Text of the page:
With the release of the entire Star Wars: Vader Immortal trilogy on PSVR this week we jumped into a full Vader Immortal graphics comparison of the first 15 minutes of Episode I.
Below you can see how Vader Immortal holds up on PC VR, PSVR and Quest, side-by-side. As always, PC VR will be held as the high-bar with Quest and PSVR varying greatly. The main question is: does the PSVR version beat Quest?
As you watch through the graphics comparison above you’ll find that each character has been optimised – or, well, visually downgraded – in their own ways.
Lots of ZO-E3’s details get lost in the PSVR port, with Quest holding its place about half-way between that and the PC VR version. It always feels like there’s some mist on your glasses when you’re looking at her – and that rings true with most high-detailed robotic objects. Her character model seems a bit altered, too, which makes her look a little longer than in the PC VR version. This could also just be the angle we’re look at her from, though.
However, looking at Vader, he surprisingly looks the best and most pronounced in the PSVR version compared to both PC and Quest. His suit is a lot shiner, picking up more detail, and it certainly helps when most of his scenes are in moody, dark settings which gives it a real cinematic flair.
We can’t quite put our finger on it, but it almost definitely seems like the PSVR Vader is a better, improved character model compared to its previous versions. On Quest his suit looks matte, and on PC VR he almost blends into the background.
We get a good look at Admiral Karius before we meet Vader for the first time and unfortunately he didn’t get the same treatment as Vader. He looks a lot more like a Half-Life 2 character on PSVR with his relatively low-poly facial details and clothes. Look closely at the button on his hat and his one-sided collar – there’s very little definition here and it is certainly noticeable. However, on Quest, his wrinkles and scars hardly show up at all while details on his badge look almost clumsily outlined.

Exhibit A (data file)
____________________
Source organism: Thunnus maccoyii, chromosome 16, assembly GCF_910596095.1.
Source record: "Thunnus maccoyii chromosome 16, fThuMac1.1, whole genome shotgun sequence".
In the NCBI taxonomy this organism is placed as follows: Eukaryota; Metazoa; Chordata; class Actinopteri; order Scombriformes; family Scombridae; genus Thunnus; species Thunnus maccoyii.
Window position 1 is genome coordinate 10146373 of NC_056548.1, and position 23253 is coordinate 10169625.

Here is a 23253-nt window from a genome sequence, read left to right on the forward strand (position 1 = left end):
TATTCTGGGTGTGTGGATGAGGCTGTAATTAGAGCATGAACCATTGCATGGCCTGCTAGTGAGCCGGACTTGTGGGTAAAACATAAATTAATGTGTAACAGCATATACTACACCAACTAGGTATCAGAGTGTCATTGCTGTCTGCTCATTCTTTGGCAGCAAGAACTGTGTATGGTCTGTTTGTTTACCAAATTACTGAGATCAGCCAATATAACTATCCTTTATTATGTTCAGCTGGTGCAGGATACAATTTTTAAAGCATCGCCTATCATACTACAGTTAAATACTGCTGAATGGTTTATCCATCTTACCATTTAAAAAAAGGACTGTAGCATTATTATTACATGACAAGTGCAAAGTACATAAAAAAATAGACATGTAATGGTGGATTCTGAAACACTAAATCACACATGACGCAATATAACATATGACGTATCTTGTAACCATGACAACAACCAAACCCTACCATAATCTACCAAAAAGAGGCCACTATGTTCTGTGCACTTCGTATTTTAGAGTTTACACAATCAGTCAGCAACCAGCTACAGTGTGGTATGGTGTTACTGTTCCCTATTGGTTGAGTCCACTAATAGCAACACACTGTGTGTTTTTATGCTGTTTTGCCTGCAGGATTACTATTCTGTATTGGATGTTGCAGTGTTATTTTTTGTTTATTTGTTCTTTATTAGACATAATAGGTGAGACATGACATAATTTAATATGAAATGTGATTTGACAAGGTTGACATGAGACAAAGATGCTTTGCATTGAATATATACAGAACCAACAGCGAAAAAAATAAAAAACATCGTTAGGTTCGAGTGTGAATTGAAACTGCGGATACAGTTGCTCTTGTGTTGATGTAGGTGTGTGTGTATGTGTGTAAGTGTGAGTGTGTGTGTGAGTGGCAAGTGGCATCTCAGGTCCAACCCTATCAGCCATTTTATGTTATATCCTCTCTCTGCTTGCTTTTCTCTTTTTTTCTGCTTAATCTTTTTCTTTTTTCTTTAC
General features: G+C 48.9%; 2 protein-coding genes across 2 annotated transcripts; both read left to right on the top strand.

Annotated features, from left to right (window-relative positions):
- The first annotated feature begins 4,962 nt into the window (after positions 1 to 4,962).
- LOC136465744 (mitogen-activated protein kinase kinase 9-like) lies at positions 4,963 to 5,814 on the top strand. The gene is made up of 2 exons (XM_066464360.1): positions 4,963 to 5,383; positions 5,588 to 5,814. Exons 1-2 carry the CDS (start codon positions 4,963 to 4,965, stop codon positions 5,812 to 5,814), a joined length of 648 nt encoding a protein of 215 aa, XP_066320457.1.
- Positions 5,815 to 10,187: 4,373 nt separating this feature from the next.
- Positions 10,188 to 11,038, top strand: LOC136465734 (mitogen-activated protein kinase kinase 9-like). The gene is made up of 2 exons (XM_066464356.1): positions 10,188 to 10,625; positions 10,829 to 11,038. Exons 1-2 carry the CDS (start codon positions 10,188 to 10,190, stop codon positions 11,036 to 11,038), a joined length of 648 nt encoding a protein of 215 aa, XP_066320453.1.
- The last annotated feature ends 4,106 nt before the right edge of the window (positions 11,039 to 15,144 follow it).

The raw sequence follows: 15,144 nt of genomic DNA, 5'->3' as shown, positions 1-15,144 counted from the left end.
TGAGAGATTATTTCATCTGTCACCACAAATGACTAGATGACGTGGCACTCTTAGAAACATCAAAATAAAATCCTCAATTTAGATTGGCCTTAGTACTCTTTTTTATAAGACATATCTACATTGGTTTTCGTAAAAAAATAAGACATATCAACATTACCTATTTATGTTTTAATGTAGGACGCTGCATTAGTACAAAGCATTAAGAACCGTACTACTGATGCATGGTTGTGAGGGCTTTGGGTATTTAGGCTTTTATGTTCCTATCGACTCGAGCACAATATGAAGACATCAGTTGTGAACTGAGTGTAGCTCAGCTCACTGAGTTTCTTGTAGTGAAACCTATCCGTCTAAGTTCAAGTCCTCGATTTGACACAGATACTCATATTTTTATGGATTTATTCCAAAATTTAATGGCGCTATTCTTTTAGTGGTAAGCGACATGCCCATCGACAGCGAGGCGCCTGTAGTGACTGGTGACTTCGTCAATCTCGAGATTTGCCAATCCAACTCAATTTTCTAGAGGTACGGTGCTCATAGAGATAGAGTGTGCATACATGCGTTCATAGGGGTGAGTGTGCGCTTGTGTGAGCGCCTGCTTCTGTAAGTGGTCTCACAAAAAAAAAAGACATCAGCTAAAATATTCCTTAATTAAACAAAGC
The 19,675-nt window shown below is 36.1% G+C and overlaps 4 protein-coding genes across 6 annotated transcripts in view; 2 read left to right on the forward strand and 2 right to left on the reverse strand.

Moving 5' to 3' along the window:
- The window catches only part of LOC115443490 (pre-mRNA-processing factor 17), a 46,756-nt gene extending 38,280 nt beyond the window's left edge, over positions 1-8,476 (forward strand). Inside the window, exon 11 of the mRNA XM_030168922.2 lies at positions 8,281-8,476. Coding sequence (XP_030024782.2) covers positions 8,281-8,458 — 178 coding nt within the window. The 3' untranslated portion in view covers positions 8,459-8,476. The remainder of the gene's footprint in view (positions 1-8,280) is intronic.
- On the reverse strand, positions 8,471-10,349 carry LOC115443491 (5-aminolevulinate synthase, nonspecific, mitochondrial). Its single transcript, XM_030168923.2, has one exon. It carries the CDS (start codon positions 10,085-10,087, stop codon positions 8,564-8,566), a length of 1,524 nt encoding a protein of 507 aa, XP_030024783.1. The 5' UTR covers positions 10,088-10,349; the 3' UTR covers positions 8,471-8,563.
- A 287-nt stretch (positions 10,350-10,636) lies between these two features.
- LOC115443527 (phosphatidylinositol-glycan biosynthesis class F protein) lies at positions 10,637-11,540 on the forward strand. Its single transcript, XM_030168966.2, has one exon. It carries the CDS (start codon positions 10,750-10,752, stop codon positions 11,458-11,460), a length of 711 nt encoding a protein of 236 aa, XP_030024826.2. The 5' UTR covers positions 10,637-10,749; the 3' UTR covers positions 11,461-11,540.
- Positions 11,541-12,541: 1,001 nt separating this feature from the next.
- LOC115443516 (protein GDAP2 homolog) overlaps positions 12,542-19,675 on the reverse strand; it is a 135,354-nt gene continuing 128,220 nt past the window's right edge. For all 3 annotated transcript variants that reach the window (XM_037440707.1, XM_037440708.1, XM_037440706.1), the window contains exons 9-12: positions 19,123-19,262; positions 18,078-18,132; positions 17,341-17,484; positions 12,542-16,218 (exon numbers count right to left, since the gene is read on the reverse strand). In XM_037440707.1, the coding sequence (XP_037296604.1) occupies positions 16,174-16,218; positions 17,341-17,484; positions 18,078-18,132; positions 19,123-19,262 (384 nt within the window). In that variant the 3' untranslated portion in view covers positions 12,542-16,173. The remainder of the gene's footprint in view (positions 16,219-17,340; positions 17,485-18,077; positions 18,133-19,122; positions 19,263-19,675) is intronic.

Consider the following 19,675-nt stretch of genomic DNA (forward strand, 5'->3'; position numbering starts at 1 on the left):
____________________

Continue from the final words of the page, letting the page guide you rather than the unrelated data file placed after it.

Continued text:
This is the make or break element of VR ports, because with some it doesn’t matter how much detail you’ve left in, if the lighting isn’t right then it all goes ignored.
With the PSVR version in comparison to PC VR, I’m really happy to see that the lighting is in fact better. This brings us back how impressive Vader looks, and it has to be down to the better overall lighting. It also helps to be able to actually see what’s going on in the darker scenes. Only when you compare them side-by-side (such as the ZO-E3 image above) can you notice there might be some
When we take a look at the Quest version, everything looks a bit flat and basic, with little depth in comparison to its PC and PSVR versions. In addition, it’s great to see that they’re so conscious about saving energy with much dimmer lights on things such as switches and buttons. Vader isn’t so bad after all.
This is where PSVR excels in comparison to Quest. When we overlook Mustafar as we’re dragged out of hyperspace, there’s little difference between the colour and detail of PC and PSVR. Quest, however – yeesh. It looks more like the planet of Flamin’ Hot Cheetos.
At the end of our graphics comparison when we finally reach outside with ZO-E3, Quest remains strangely saturated still, giving off a totally different vibe and atmosphere compared to PC and PSVR.
As we arrive on Mustafar, there seems to be differences between how many active Stormtroopers there are greeting you. There’s a stark contrast between the Stormtroopers and the hazy, dark hangar on PC VR, however there just doesn’t seem to be as much going on in both the PSVR and Quest versions. They look almost empty in comparison.
Walking around the ships throughout the beginning sequence, we could spot little difference between each of the versions until we came across the more interactive elements. When checking over the hologram of our ship for damage, you can see that the PSVR and PC VR versions are almost identical with PSVR losing just a few lines here and there. However, Quest has had a complete remodel with a blockier, more opaque body and far fewer details. The same goes for the few artefacts, buttons and handles you can pick up and interact with.
PSVR absolutely beats the Quest version, and even excels past PC VR on a couple points. The only issues that hold this port back from being the best there is lies beyond visuals and more in its adapted design. Why aren’t my hands straight and lightsaber straight? Why can’t I just walk like in the PC VR and Quest versions? Why isn’t the Dojo a 360 experience anymore? Rest assured you won’t be as disappointed with the visuals.